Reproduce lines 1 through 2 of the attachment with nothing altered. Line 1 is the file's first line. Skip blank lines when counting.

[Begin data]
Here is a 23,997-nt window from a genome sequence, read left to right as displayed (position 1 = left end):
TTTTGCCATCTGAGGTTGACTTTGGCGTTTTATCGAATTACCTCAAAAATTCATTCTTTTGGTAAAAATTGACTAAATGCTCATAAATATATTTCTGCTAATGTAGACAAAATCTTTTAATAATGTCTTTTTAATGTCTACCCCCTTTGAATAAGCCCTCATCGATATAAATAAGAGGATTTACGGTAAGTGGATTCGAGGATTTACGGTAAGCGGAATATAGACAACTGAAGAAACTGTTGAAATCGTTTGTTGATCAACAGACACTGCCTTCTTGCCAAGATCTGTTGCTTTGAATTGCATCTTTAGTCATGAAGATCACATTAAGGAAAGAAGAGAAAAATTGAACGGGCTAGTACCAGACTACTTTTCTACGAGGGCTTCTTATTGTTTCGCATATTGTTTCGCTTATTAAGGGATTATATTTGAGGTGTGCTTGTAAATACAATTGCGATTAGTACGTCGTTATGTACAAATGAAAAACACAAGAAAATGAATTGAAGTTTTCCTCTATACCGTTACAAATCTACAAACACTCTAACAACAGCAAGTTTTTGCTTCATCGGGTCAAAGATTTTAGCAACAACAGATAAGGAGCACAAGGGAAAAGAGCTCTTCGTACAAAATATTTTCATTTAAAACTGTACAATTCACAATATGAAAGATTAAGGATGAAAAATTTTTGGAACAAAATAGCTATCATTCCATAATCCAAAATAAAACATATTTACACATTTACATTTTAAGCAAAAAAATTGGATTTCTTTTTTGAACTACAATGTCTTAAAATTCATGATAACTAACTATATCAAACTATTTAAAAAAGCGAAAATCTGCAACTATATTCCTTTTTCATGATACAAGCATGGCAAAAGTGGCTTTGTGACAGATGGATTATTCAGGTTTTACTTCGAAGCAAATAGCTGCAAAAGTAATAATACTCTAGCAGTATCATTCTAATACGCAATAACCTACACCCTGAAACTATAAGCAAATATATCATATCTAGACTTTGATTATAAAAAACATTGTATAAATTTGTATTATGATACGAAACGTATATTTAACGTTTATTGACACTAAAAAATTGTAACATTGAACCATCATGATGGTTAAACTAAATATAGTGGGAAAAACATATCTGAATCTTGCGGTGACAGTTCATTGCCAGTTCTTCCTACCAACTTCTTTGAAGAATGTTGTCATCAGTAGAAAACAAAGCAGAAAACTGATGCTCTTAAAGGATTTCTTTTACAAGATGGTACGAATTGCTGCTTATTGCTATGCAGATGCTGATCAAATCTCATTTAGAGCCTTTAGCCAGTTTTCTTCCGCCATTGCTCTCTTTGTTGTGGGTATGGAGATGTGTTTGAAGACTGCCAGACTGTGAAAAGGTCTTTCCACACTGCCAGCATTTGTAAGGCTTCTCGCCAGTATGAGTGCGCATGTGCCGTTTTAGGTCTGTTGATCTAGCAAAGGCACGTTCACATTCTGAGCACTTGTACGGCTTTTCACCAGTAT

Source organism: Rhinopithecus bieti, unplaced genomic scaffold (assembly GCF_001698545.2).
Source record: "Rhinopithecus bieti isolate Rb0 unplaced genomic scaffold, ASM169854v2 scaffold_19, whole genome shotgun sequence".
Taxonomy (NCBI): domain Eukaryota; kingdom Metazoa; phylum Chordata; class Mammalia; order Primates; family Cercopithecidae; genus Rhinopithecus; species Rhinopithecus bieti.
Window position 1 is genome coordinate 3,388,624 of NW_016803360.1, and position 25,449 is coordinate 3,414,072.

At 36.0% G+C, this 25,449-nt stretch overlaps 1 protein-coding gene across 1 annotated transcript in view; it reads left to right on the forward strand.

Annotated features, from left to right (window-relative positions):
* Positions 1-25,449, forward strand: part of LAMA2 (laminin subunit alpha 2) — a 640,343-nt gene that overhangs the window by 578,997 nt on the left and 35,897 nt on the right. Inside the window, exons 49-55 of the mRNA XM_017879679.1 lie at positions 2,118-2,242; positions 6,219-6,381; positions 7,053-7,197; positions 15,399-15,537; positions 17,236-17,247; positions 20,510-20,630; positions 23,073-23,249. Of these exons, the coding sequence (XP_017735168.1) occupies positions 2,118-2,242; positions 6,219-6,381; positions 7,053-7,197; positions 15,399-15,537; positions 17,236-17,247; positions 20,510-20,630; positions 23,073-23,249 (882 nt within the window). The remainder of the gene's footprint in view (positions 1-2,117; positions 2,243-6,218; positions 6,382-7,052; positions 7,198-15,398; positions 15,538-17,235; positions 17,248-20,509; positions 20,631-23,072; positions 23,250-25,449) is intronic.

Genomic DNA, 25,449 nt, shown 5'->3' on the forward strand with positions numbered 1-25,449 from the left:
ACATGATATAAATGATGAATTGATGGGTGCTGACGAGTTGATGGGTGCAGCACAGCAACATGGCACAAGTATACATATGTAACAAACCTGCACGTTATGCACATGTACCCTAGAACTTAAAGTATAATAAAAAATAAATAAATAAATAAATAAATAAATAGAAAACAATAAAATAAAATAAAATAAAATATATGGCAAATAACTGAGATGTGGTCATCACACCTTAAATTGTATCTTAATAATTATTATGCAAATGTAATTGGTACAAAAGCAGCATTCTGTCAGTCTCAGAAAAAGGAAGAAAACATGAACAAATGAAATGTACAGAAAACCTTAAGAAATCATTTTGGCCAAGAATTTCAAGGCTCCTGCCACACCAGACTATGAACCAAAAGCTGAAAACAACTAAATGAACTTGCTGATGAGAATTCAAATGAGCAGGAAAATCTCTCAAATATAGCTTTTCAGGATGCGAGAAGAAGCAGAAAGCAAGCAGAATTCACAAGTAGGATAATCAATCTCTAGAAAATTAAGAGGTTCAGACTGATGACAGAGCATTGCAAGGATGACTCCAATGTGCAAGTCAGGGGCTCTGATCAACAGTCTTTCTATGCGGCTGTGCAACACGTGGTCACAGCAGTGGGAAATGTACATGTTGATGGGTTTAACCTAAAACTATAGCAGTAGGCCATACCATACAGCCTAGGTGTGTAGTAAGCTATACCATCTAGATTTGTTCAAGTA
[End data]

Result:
Here is a 23,997-nt window from a genome sequence, read left to right as displayed (position 1 = left end):
TTTTGCCATCTGAGGTTGACTTTGGCGTTTTATCGAATTACCTCAAAAATTCATTCTTTTGGTAAAAATTGACTAAATGCTCATAAATATATTTCTGCTAATGTAGACAAAATCTTTTAATAATGTCTTTTTAATGTCTACCCCCTTTGAATAAGCCCTCATCGATATAAATAAGAGGATTTACGGTAAGTGGATTCGAGGATTTACGGTAAGCGGAATATAGACAACTGAAGAAACTGTTGAAATCGTTTGTTGATCAACAGACACTGCCTTCTTGCCAAGATCTGTTGCTTTGAATTGCATCTTTAGTCATGAAGATCACATTAAGGAAAGAAGAGAAAAATTGAACGGGCTAGTACCAGACTACTTTTCTACGAGGGCTTCTTATTGTTTCGCATATTGTTTCGCTTATTAAGGGATTATATTTGAGGTGTGCTTGTAAATACAATTGCGATTAGTACGTCGTTATGTACAAATGAAAAACACAAGAAAATGAATTGAAGTTTTCCTCTATACCGTTACAAATCTACAAACACTCTAACAACAGCAAGTTTTTGCTTCATCGGGTCAAAGATTTTAGCAACAACAGATAAGGAGCACAAGGGAAAAGAGCTCTTCGTACAAAATATTTTCATTTAAAACTGTACAATTCACAATATGAAAGATTAAGGATGAAAAATTTTTGGAACAAAATAGCTATCATTCCATAATCCAAAATAAAACATATTTACACATTTACATTTTAAGCAAAAAAATTGGATTTCTTTTTTGAACTACAATGTCTTAAAATTCATGATAACTAACTATATCAAACTATTTAAAAAAGCGAAAATCTGCAACTATATTCCTTTTTCATGATACAAGCATGGCAAAAGTGGCTTTGTGACAGATGGATTATTCAGGTTTTACTTCGAAGCAAATAGCTGCAAAAGTAATAATACTCTAGCAGTATCATTCTAATACGCAATAACCTACACCCTGAAACTATAAGCAAATATATCATATCTAGACTTTGATTATAAAAAACATTGTATAAATTTGTATTATGATACGAAACGTATATTTAACGTTTATTGACACTAAAAAATTGTAACATTGAACCATCATGATGGTTAAACTAAATATAGTGGGAAAAACATATCTGAATCTTGCGGTGACAGTTCATTGCCAGTTCTTCCTACCAACTTCTTTGAAGAATGTTGTCATCAGTAGAAAACAAAGCAGAAAACTGATGCTCTTAAAGGATTTCTTTTACAAGATGGTACGAATTGCTGCTTATTGCTATGCAGATGCTGATCAAATCTCATTTAGAGCCTTTAGCCAGTTTTCTTCCGCCATTGCTCTCTTTGTTGTGGGTATGGAGATGTGTTTGAAGACTGCCAGACTGTGAAAAGGTCTTTCCACACTGCCAGCATTTGTAAGGCTTCTCGCCAGTATGAGTGCGCATGTGCCGTTTTAGGTCTGTTGATCTAGCAAAGGCACGTTCACATTCTGAGCACTTGTACGGCTTTTCACCAGTAT